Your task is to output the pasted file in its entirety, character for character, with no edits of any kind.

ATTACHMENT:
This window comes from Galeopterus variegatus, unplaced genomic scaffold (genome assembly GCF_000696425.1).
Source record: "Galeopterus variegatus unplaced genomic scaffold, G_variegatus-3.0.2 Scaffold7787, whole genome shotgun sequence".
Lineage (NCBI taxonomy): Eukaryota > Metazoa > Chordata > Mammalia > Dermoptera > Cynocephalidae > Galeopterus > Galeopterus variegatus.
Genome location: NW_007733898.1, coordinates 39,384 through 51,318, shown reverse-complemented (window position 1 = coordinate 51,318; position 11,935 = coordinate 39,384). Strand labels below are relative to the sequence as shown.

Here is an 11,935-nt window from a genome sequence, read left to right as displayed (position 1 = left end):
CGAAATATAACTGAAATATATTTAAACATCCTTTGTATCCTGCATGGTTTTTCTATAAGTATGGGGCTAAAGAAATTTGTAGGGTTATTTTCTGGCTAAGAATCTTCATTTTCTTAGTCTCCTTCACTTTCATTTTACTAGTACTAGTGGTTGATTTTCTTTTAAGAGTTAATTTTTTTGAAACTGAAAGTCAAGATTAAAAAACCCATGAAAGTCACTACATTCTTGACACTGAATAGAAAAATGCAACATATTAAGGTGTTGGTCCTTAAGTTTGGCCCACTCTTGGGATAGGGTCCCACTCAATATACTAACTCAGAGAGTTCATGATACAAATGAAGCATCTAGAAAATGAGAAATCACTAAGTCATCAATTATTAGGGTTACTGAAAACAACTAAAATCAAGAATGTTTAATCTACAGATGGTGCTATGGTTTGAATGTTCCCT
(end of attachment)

This window comes from Galeopterus variegatus, unplaced genomic scaffold (genome assembly GCF_000696425.1).
Source record: "Galeopterus variegatus unplaced genomic scaffold, G_variegatus-3.0.2 Scaffold7787, whole genome shotgun sequence".
Lineage (NCBI taxonomy): Eukaryota > Metazoa > Chordata > Mammalia > Dermoptera > Cynocephalidae > Galeopterus > Galeopterus variegatus.
Genome location: NW_007733898.1, coordinates 39,384 through 51,318, shown reverse-complemented (window position 1 = coordinate 51,318; position 11,935 = coordinate 39,384). Strand labels below are relative to the sequence as shown.

Here is an 11,935-nt window from a genome sequence, read left to right as displayed (position 1 = left end):
CGAAATATAACTGAAATATATTTAAACATCCTTTGTATCCTGCATGGTTTTTCTATAAGTATGGGGCTAAAGAAATTTGTAGGGTTATTTTCTGGCTAAGAATCTTCATTTTCTTAGTCTCCTTCACTTTCATTTTACTAGTACTAGTGGTTGATTTTCTTTTAAGAGTTAATTTTTTTGAAACTGAAAGTCAAGATTAAAAAACCCATGAAAGTCACTACATTCTTGACACTGAATAGAAAAATGCAACATATTAAGGTGTTGGTCCTTAAGTTTGGCCCACTCTTGGGATAGGGTCCCACTCAATATACTAACTCAGAGAGTTCATGATACAAATGAAGCATCTAGAAAATGAGAAATCACTAAGTCATCAATTATTAGGGTTACTGAAAACAACTAAAATCAAGAATGTTTAATCTACAGATGGTGCTATGGTTTGAATGTTCCCT